Seoul preserves its personality in traditional urban architecture
Courtyard 'hanok' housing with tiled roofs and stucco exteriors resist the march of progress thanks to visual appeal and eco-friendliness
The South Korean wave of movies, television shows and pop music continues to wash around the world, promoting "brand Korea" on a tide not just of popular culture but of a growing interest in Korean language, cuisine and lifestyle. And, like the country's booming inbound tourism figures, this is all icing on the economics cake.
Less visible is a non-exportable, domestic-market component of the wave, helping Seoul and other cities such as Jeonju present their most fetching faces to the world.
As if realising - like countless other urban areas, almost too late - that what is shiny and new does not necessarily trump what is old, soundly constructed, visually appealing and eco-conscious, Seoul has to an extent resisted the march of "progress" by conserving some traditional single-storey Korean homes, or hanok, thereby averting the threat of yet another identikit, globalised skyline. Not that city hall, however, has always steered a universally lauded course.
Seoul's Bukchon district is famous for its traditional courtyard homes, defined by tiled roofs and stucco or brick exteriors.
Stone, wood and clay are the only construction materials used. More abstract components, integrated in accordance with the principles of baeanimsu, the equivalent of fung shui, are sunlight and wind, which help determine auspicious sites.
Natural forces or not, such urban hanok, many dating from as recently as the 1930s, owe their survival to the government's designating Bukchon a hanok-preservation district - despite objections from many residents who saw potential riches in selling out to developers. The Hanok Ordinance of 2002, incorporating tax breaks and repair subsidies for owners, aims to maintain the architectural beauty of traditional houses and improve their cultural value.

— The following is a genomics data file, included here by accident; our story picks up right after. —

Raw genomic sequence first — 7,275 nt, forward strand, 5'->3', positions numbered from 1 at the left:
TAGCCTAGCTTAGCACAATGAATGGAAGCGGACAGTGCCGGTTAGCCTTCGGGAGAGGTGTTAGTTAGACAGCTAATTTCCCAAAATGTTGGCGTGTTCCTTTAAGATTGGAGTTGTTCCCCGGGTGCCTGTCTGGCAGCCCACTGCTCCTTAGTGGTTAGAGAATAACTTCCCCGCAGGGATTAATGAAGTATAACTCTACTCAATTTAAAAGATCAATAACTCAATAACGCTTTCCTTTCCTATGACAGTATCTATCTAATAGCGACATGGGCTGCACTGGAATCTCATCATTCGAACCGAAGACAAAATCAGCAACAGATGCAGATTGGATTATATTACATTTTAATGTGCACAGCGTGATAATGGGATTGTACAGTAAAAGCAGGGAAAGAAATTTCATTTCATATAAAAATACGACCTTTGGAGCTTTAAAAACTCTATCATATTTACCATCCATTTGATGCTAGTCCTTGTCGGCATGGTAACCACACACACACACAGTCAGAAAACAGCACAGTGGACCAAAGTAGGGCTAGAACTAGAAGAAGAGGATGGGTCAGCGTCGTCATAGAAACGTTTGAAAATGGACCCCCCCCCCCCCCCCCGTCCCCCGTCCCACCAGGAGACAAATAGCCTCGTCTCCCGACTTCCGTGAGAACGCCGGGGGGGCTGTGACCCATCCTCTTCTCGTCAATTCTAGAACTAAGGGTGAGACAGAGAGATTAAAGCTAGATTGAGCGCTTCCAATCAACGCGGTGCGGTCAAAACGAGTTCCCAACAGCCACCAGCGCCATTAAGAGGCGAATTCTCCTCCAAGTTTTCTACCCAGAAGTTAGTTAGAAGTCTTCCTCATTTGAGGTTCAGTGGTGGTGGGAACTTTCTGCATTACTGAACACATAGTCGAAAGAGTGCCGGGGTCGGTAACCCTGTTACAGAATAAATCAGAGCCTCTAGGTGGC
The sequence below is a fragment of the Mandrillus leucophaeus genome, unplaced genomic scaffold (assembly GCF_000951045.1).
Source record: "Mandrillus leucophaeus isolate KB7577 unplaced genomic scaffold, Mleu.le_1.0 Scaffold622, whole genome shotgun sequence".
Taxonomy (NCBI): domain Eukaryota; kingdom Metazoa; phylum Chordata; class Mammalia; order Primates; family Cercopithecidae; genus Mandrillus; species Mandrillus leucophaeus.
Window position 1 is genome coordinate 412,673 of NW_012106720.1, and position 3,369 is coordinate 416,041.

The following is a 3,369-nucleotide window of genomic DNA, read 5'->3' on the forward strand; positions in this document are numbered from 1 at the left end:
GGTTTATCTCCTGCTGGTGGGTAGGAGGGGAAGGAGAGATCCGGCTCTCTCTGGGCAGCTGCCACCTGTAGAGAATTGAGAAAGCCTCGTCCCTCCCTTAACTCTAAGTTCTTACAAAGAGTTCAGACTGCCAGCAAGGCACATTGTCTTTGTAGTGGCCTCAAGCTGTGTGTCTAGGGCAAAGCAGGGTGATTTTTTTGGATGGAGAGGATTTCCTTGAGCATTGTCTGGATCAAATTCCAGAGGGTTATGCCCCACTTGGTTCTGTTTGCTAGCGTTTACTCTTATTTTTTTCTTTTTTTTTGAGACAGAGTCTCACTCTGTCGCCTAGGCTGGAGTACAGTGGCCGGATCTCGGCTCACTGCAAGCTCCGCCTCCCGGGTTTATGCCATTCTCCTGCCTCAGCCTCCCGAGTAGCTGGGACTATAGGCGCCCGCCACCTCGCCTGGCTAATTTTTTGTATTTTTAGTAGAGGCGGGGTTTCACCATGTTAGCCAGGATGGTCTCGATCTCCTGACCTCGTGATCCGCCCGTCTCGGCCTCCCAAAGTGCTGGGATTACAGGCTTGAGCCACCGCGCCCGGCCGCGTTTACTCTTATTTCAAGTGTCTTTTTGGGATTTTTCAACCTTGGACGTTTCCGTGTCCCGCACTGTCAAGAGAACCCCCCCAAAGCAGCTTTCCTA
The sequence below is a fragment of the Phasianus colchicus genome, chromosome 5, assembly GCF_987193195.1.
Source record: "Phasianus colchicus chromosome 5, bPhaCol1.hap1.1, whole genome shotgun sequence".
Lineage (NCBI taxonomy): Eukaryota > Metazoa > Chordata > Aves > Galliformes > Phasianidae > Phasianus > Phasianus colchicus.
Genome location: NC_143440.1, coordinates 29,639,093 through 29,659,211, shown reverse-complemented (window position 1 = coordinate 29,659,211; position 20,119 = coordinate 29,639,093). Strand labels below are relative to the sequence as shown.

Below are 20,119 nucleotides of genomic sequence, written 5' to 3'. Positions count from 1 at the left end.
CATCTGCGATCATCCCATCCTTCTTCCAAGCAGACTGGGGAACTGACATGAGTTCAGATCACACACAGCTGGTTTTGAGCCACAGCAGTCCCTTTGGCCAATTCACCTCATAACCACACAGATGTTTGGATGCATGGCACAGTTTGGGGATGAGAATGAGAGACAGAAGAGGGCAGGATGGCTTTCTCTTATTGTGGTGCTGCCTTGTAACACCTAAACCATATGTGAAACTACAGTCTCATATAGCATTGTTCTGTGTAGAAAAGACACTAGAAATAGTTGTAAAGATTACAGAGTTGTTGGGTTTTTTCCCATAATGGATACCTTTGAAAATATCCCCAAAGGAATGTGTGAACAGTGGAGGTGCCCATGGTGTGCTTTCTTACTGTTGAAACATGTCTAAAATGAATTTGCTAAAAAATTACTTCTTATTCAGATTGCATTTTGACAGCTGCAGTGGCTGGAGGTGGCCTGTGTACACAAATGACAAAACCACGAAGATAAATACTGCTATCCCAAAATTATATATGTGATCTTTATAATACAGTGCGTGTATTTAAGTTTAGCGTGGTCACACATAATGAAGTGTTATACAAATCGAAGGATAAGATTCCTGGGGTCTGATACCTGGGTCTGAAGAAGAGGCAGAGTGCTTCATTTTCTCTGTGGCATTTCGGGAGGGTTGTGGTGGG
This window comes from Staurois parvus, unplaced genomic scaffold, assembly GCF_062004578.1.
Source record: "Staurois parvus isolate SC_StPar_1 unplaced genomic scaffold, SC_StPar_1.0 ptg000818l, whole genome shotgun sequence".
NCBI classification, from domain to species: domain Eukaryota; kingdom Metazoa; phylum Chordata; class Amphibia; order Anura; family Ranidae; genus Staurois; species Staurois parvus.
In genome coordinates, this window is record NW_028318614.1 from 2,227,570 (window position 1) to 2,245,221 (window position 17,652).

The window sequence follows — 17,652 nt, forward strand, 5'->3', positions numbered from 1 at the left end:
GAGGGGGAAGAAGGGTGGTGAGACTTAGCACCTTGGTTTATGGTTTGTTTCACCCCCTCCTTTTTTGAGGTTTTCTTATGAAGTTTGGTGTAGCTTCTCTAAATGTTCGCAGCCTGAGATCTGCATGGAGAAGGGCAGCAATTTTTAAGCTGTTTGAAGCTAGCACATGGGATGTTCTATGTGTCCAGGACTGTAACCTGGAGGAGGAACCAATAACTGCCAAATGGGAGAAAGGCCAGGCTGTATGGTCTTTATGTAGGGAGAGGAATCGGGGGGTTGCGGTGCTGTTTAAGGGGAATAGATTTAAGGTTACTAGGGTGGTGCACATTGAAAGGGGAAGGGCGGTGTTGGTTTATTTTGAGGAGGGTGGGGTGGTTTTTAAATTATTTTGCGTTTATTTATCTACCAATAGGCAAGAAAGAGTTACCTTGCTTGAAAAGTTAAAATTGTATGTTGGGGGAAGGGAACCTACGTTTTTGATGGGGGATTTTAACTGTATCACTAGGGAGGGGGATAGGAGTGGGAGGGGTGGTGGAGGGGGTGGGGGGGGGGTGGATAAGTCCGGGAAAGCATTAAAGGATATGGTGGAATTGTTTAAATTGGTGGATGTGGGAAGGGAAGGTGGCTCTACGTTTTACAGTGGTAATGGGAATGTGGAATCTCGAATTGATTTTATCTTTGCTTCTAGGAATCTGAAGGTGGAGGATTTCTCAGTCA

"We were deprived of hanok by wars and later by modernisation of the city," says architect Cho Jung-goo of Seoul's Guga Urban Architecture. Its renovated hanok in a wooded neighbourhood near Gye-dong is one of a dozen Seoul houses featured in Tuttle Publishing's Hanok: The Korean House, by Nani Park and Robert Fouser and photographer Lee Jong-keun.
" Hanok have begun to attract more attention because they are environmentally friendly," Cho says, "while they have also evolved as homes that reflect our current lifestyles. That evolution is a major trend in Korea."
No doubt it's also a relief, with the original hanoks having dated from the 14th century. But while today's exteriors may recall the architecture of earlier centuries, not least in the curved, tiled roofs, paper window screens, nail-free wooden frames and stone foundations, all usually allied to a south-facing aspect to ensure maximum sunlight for the living areas at the rear, the interiors tell a different story.
Those shown in the hanok selected by Park and her colleagues are found in expensive homes largely owned and restyled by members of the professional classes and reveal a taste for semi-basements (to allow increased space without falling foul of zoning restrictions); contemporary, designer bathrooms; elevated wooden tea rooms; glass-roofed patios; built-in cupboards; skylight windows; wall brackets for holding bicycles; and sunken gardens. And echoing Cho's "evolution' assertion is a commentary from the book that reads: "All-weather Western-style furniture illustrates how preservation-minded Koreans have embraced a mixture of old and new for modern living."
Consequently, Bukchon has ended up with what the book calls "mixed hanok", because that interior-exterior question has exercised many heritage stalwarts who believe that planning and redevelopment laws - which in the last three decades have swung wildly from too restrictive to too lenient, even permitting demolition and rebuilding - have spawned what professor of architecture Hyun Young-jo called "a distorted form of hanok".
"These newly built, so-called hanok have features - the roof, basically - but they're not really hanok," he says. "They don't have traditional views and shapes."
So what is authentic and what is ersatz? And to what extent does it matter?
From Fouser's introduction: "By the early 2000s the economy had recovered … and renovations in Bukchon began in earnest … the first wave caused controversy … preservationists were alarmed at the extent of the changes and complained that renovations went beyond what was necessary and, in some cases, equalled new construction."
Cho seems unconcerned about splitting such hairs. Focusing on "ordinary architecture related to life", Guga staff have stepped out about once a week, for 14 years, to explore Seoul's historical centre and record, with a view to future projects, how people live in the city.
And increasingly they are discovering mixed hanok - a "new genre", says Fouser, that "allows experimentation and, perhaps more important, expression of an owner's personality".